Introduction to CyberKnife
CyberKnife works by delivering a series of high-dose radiation beams at varying points outside of the body. These beams are programmed to converge at one specific point — the tumor. Separately, the beams are not strong enough for the patient to incur any damage to healthy tissue as a result of the radiation therapy. But where the beams converge, the cancerous tissue is destroyed. This technology can spare the tissue of vital organs near complex tumors of abnormal formation. CyberKnife’s robotic precision ensures surrounding tissue is spared.
What Is Robotic Stereotactic Radiosurgery?
Stereotactic radiosurgery is a precise, painless, non-invasive radiation treatment that utilizes very accurately targeted, large “killing” doses of radiation. This non-invasive “operation” has proven to be an effective alternative to surgery or conventional radiation for treating many small tumors and a few other select medical disorders.
Multiple beams of high-energy radiation are delivered from multiple points outside of the body and converge precisely at the tumor or lesion inside the body. Each individual beam is not sufficient to cause harm, but the convergence of all the beams at the tumor results in the lesion receiving a very high dose of radiation while sparing nearby normal tissue.
Because CyberKnife radiosurgery is so precise, radiation beams can be sculpted to small, complex-shaped tumors near critical structures, such as hearing and vision nerves. This ability to accurately irradiate only the tumor and protect healthy tissue allows the CyberKnife to treat many lesions that may be considered inoperable or untreatable with other radiosurgery systems—giving many patients new hope.
Standard stereotactic techniques rely on a rigid metal frame fixed to a patient’s skull for head immobilization and target localization. However, such frame-based systems have numerous limitations, including:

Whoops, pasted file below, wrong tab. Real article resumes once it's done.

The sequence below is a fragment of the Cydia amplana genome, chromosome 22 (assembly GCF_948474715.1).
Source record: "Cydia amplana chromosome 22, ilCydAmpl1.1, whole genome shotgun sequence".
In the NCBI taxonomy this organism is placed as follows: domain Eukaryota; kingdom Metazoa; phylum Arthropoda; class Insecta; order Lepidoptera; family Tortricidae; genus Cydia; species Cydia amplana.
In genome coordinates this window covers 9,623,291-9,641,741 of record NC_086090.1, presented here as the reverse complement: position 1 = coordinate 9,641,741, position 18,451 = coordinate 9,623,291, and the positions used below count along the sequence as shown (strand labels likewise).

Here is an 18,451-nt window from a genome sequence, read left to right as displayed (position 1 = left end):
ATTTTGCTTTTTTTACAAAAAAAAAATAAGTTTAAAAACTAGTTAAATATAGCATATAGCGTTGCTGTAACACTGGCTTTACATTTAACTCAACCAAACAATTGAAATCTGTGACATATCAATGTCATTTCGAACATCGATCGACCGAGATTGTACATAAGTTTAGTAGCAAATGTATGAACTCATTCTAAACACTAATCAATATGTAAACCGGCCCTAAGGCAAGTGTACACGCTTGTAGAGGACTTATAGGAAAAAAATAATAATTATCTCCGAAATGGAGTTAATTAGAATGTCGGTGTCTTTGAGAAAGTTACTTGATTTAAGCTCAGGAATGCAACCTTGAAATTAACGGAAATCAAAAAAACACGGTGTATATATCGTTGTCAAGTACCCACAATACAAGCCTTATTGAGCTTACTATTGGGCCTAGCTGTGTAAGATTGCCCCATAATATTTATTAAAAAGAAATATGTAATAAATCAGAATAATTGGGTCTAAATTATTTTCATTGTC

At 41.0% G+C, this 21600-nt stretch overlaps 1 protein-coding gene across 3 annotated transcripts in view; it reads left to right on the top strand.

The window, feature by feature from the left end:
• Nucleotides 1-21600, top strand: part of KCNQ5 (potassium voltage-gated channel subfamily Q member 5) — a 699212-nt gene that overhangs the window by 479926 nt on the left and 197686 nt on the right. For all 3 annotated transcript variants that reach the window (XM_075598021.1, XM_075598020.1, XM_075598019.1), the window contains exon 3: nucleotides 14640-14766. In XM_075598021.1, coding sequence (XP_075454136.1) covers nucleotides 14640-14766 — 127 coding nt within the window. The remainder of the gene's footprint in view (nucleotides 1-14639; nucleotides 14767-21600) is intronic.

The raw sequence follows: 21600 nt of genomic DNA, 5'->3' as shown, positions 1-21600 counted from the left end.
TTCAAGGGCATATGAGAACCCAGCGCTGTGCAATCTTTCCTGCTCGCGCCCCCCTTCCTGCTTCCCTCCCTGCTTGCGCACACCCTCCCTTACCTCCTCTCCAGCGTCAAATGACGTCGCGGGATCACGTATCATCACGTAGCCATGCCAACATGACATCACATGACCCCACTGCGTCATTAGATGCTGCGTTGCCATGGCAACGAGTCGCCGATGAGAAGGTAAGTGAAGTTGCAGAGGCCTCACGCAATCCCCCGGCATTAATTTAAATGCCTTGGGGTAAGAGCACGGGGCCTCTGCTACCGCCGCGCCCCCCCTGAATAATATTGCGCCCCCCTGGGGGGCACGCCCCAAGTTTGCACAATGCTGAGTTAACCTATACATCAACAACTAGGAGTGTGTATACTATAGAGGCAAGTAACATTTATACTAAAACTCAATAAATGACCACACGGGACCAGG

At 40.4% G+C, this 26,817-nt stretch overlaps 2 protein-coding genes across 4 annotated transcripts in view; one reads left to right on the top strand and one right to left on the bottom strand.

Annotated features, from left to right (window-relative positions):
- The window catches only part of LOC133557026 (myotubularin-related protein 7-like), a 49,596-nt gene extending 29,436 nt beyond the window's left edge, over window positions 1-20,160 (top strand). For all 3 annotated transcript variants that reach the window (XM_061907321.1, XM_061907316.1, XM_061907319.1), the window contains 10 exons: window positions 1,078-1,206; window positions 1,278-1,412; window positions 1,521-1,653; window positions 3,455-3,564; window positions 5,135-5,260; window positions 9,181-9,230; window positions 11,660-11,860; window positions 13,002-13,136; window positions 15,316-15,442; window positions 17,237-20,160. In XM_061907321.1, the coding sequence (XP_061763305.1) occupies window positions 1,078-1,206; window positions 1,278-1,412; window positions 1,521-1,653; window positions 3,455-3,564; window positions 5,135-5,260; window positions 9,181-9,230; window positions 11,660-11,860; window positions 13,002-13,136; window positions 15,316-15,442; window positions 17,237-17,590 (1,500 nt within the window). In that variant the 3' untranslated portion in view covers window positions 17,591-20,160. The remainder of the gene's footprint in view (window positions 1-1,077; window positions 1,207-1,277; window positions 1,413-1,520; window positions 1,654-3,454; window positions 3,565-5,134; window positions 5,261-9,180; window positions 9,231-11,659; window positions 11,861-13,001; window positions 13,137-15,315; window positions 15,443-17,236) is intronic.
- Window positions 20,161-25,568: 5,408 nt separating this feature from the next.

- Restricting treatment to the brain;
- Limiting the possible angles at which radiation can be delivered; and
- Causing considerable discomfort for the patient.
In contrast to the standard frame-based radiosurgical instruments, the CyberKnife uses noninvasive image-guided localization and a robotic delivery system. This combination of technologies enables the CyberKnife to overcome the limitations of older frame-based radiosurgery such as the Gamma Knife and LINAC.
The CyberKnife belongs to a new class of radiotherapy techniques called image-guided radiotherapy (IGRT). The CyberKnife is unique in that it uses a compact linear accelerator (linac) mounted on an image-guided robotic arm to deliver multiple beams of high energy x-rays to a target. The ability of the CyberKnife to shape the profile of radiation to conform to the patient’s individual anatomy allows for maximum sparing of surrounding normal tissues.
The CyberKnife accomplishes this by accurately cross-firing approximately 150 beams of radiation at the target from multiple directions. The CyberKnife technology represents an improvement upon the most advanced conventional radiation therapy techniques: Intensity Modulated Radiotherapy (IMRT). Similar to IMRT, the CyberKnife can produce a highly conformal dose distribution that “matches” the shape of the tumor and spares adjacent normal anatomy (such as the bladder and rectum for prostate cancer).